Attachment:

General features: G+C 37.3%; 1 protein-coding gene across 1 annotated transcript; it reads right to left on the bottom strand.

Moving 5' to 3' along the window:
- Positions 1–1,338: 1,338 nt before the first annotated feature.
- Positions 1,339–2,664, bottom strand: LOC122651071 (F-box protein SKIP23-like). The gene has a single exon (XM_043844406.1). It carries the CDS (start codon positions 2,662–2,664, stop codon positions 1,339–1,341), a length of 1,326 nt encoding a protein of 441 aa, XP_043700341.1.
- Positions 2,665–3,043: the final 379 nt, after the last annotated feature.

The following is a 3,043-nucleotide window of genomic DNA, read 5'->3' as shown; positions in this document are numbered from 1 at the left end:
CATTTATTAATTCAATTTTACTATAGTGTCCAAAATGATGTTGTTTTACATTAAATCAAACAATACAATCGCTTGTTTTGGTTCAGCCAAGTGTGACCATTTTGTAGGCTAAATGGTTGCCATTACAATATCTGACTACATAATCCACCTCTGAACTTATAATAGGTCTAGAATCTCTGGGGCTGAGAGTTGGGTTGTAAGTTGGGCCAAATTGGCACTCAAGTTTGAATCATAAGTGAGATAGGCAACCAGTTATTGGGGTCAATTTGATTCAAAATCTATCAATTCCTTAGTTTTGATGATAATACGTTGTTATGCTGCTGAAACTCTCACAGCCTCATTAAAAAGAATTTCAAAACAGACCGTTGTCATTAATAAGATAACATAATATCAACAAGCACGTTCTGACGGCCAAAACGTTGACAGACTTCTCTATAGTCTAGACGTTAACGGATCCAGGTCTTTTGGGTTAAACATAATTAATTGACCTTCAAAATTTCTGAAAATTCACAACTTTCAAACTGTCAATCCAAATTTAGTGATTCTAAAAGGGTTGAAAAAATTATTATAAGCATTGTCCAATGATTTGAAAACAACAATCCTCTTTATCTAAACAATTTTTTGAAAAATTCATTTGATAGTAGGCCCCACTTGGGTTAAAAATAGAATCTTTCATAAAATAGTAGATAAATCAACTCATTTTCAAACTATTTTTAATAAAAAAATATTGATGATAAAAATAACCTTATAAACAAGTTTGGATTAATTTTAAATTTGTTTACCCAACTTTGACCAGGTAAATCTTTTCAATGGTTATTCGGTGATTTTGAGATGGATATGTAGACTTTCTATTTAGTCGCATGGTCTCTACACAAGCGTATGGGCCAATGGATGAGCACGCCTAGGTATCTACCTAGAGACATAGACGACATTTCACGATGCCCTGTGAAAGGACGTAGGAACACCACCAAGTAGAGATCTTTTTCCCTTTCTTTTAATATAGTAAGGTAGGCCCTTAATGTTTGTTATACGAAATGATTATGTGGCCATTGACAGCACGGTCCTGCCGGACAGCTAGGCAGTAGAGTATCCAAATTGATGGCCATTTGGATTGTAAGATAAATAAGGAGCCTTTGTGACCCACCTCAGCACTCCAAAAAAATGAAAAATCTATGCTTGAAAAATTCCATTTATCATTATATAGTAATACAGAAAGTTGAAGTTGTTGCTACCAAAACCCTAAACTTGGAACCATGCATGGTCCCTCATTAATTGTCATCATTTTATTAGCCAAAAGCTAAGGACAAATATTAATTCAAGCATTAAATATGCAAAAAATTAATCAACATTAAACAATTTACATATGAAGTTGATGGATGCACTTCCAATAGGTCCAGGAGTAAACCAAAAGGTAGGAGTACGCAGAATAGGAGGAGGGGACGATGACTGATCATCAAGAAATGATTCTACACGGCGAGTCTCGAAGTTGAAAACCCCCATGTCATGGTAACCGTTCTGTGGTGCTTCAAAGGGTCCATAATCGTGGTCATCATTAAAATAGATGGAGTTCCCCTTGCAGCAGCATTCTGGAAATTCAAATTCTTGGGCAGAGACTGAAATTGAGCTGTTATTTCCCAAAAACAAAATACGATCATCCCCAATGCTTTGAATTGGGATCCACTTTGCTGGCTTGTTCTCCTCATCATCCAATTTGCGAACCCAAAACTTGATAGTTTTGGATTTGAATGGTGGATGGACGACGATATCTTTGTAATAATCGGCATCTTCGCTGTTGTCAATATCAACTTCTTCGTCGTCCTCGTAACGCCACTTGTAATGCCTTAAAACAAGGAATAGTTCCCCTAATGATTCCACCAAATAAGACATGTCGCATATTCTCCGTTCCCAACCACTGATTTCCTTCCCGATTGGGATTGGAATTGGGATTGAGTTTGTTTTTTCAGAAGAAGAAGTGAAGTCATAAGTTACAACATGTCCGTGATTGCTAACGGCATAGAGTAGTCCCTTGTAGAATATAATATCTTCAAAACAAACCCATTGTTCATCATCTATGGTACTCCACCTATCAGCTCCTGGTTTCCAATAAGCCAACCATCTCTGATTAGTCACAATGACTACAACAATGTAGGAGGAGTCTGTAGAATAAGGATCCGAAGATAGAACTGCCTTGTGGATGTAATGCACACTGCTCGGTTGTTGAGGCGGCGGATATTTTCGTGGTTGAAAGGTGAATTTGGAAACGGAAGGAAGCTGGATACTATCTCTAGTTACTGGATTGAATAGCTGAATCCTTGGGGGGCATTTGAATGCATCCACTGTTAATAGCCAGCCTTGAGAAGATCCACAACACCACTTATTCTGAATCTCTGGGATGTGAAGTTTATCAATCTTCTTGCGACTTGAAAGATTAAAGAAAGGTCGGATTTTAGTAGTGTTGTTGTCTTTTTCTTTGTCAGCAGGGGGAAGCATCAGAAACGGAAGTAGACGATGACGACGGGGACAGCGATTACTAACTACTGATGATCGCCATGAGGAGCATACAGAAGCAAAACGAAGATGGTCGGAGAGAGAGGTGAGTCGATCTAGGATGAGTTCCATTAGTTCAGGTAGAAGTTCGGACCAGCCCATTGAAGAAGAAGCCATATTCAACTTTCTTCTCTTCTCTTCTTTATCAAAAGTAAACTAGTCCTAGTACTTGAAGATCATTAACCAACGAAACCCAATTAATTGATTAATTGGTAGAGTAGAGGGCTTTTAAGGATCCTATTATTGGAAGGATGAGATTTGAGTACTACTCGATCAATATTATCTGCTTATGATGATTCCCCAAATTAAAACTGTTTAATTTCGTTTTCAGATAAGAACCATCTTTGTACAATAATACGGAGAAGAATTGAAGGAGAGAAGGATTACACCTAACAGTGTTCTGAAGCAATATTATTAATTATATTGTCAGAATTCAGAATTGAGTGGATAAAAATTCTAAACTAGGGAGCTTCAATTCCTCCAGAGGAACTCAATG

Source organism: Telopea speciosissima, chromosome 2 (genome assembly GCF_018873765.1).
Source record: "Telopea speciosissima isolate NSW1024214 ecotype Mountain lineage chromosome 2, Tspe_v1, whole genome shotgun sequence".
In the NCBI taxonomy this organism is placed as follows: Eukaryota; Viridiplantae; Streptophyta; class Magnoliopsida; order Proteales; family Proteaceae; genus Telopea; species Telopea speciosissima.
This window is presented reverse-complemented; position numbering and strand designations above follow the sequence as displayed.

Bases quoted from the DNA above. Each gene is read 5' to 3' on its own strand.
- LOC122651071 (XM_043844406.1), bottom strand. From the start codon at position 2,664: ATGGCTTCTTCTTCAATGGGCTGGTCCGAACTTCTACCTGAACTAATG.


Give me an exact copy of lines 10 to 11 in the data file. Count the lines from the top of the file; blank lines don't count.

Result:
In the NCBI taxonomy this organism is placed as follows: Eukaryota; Viridiplantae; Streptophyta; class Magnoliopsida; order Proteales; family Proteaceae; genus Telopea; species Telopea speciosissima.
This window is presented reverse-complemented; position numbering and strand designations above follow the sequence as displayed.